CFDs attract overnight costs to hold the trades (unless you use 1-1 leverage), which makes them more suited to short-term trading opportunities. Stocks and commodities are more normally bought and held for longer. You might also pay a broker commission or fees when buying and selling assets direct and you’d need somewhere to store them safely.
Capital Com is an execution-only service provider. The material provided in this article is for information purposes only and should not be understood as investment advice. Any opinion that may be provided on this page does not constitute a recommendation by Capital Com or its agents and has not been prepared in accordance with the legal requirements designed to promote investment research independence. While the information in this communication, or on which this communication is based, has been obtained from sources that believes to be reliable and accurate, it has not undergone independent verification. No representation or warranty, whether expressed or implied, is made as to the accuracy or completeness of any information obtained from third parties. If you rely on the information on this page, then you do so entirely at your own risk.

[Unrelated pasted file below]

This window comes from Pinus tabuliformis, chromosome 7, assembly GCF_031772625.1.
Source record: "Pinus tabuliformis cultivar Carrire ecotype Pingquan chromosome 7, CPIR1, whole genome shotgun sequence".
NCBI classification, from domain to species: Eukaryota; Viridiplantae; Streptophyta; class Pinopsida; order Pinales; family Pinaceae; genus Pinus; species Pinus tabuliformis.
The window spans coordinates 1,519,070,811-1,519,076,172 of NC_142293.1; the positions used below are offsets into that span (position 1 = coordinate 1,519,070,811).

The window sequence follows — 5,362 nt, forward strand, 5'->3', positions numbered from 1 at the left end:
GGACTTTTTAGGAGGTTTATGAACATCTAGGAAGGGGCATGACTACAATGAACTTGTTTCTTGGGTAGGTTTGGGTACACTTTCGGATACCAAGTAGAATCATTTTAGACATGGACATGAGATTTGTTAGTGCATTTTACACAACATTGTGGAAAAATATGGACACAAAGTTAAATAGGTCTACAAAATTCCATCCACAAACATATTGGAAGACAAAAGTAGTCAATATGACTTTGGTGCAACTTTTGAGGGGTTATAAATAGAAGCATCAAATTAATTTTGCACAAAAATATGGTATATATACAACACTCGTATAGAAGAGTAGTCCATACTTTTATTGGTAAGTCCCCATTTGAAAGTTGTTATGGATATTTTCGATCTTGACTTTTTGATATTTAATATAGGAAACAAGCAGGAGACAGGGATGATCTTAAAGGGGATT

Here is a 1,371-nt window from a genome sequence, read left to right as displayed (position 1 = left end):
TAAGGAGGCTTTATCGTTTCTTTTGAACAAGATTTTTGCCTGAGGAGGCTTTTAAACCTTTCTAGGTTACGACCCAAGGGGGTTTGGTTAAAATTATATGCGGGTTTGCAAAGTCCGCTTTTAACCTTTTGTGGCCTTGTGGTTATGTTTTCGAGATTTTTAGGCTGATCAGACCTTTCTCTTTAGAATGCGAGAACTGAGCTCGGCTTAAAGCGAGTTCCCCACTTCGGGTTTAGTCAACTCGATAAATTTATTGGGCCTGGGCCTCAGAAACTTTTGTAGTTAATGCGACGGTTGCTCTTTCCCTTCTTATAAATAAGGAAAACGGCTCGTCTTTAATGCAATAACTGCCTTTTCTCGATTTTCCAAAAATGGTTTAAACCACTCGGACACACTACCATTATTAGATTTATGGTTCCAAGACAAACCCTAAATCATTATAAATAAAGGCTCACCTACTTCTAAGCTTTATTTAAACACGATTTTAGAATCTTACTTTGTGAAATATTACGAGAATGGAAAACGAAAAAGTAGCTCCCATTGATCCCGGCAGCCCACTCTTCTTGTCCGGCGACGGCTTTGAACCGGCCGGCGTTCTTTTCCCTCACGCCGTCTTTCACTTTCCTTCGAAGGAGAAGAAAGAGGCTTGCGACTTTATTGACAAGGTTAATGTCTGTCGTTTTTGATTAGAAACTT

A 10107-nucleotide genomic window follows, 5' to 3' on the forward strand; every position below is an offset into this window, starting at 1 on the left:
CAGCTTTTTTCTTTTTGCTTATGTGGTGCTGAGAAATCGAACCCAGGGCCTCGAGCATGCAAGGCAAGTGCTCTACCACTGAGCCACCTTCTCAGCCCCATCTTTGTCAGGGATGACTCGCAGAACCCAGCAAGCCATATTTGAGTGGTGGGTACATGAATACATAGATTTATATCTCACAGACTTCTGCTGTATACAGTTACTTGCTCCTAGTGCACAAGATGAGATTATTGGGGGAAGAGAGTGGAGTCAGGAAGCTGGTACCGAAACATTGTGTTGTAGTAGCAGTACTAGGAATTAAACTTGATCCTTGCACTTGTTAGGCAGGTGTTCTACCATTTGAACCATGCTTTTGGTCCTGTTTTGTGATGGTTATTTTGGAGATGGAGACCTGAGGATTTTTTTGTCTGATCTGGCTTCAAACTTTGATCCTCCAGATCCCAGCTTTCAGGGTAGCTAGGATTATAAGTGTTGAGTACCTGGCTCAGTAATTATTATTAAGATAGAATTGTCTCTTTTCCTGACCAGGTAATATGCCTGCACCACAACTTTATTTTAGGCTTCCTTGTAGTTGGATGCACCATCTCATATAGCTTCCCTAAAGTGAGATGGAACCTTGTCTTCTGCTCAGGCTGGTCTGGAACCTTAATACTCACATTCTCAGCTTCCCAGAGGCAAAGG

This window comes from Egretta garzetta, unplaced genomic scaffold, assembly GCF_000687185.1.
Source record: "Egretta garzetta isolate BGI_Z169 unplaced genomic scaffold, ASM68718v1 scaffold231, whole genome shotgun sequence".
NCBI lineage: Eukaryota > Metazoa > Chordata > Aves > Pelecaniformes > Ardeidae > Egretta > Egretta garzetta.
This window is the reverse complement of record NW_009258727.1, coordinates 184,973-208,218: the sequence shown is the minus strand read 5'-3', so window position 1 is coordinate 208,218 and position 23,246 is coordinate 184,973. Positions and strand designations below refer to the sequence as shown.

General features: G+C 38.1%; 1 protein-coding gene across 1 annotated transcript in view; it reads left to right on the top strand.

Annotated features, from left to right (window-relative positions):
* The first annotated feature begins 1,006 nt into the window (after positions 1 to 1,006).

Still looking for a broker you can trust?

Join the 610,000+ traders worldwide that chose to trade with

1. Create & verify your account 2. Make your first deposit 3. You’re all set. Start trading